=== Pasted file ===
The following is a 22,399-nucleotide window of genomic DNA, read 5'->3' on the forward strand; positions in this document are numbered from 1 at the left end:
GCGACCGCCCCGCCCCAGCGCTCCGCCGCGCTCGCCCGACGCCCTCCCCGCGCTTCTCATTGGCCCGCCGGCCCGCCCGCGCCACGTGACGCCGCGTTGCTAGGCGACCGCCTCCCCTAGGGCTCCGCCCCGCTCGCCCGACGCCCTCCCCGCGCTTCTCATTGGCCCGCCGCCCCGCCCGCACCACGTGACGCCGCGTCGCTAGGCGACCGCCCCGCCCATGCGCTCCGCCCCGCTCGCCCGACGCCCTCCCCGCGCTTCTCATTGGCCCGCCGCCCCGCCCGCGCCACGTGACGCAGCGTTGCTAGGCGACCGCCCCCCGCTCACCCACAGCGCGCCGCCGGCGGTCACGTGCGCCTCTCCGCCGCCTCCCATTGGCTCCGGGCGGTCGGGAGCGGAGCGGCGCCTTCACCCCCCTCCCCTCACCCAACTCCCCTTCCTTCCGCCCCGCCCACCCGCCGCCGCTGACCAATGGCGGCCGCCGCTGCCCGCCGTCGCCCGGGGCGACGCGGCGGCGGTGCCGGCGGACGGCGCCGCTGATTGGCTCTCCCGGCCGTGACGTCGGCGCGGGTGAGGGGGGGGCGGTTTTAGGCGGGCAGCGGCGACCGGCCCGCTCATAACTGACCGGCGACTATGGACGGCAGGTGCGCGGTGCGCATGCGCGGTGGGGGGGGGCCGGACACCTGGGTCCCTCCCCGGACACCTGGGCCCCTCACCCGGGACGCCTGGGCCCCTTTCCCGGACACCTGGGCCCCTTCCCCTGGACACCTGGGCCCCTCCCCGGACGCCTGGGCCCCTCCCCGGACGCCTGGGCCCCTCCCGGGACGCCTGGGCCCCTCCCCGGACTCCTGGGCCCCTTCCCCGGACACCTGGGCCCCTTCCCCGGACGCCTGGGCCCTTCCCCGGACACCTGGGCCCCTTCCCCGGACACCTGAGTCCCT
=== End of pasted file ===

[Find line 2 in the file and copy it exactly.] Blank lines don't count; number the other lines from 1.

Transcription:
GCGACCGCCCCGCCCCAGCGCTCCGCCGCGCTCGCCCGACGCCCTCCCCGCGCTTCTCATTGGCCCGCCGGCCCGCCCGCGCCACGTGACGCCGCGTTGCTAGGCGACCGCCTCCCCTAGGGCTCCGCCCCGCTCGCCCGACGCCCTCCCCGCGCTTCTCATTGGCCCGCCGCCCCGCCCGCACCACGTGACGCCGCGTCGCTAGGCGACCGCCCCGCCCATGCGCTCCGCCCCGCTCGCCCGACGCCCTCCCCGCGCTTCTCATTGGCCCGCCGCCCCGCCCGCGCCACGTGACGCAGCGTTGCTAGGCGACCGCCCCCCGCTCACCCACAGCGCGCCGCCGGCGGTCACGTGCGCCTCTCCGCCGCCTCCCATTGGCTCCGGGCGGTCGGGAGCGGAGCGGCGCCTTCACCCCCCTCCCCTCACCCAACTCCCCTTCCTTCCGCCCCGCCCACCCGCCGCCGCTGACCAATGGCGGCCGCCGCTGCCCGCCGTCGCCCGGGGCGACGCGGCGGCGGTGCCGGCGGACGGCGCCGCTGATTGGCTCTCCCGGCCGTGACGTCGGCGCGGGTGAGGGGGGGGCGGTTTTAGGCGGGCAGCGGCGACCGGCCCGCTCATAACTGACCGGCGACTATGGACGGCAGGTGCGCGGTGCGCATGCGCGGTGGGGGGGGGCCGGACACCTGGGTCCCTCCCCGGACACCTGGGCCCCTCACCCGGGACGCCTGGGCCCCTTTCCCGGACACCTGGGCCCCTTCCCCTGGACACCTGGGCCCCTCCCCGGACGCCTGGGCCCCTCCCCGGACGCCTGGGCCCCTCCCGGGACGCCTGGGCCCCTCCCCGGACTCCTGGGCCCCTTCCCCGGACACCTGGGCCCCTTCCCCGGACGCCTGGGCCCTTCCCCGGACACCTGGGCCCCTTCCCCGGACACCTGAGTCCCT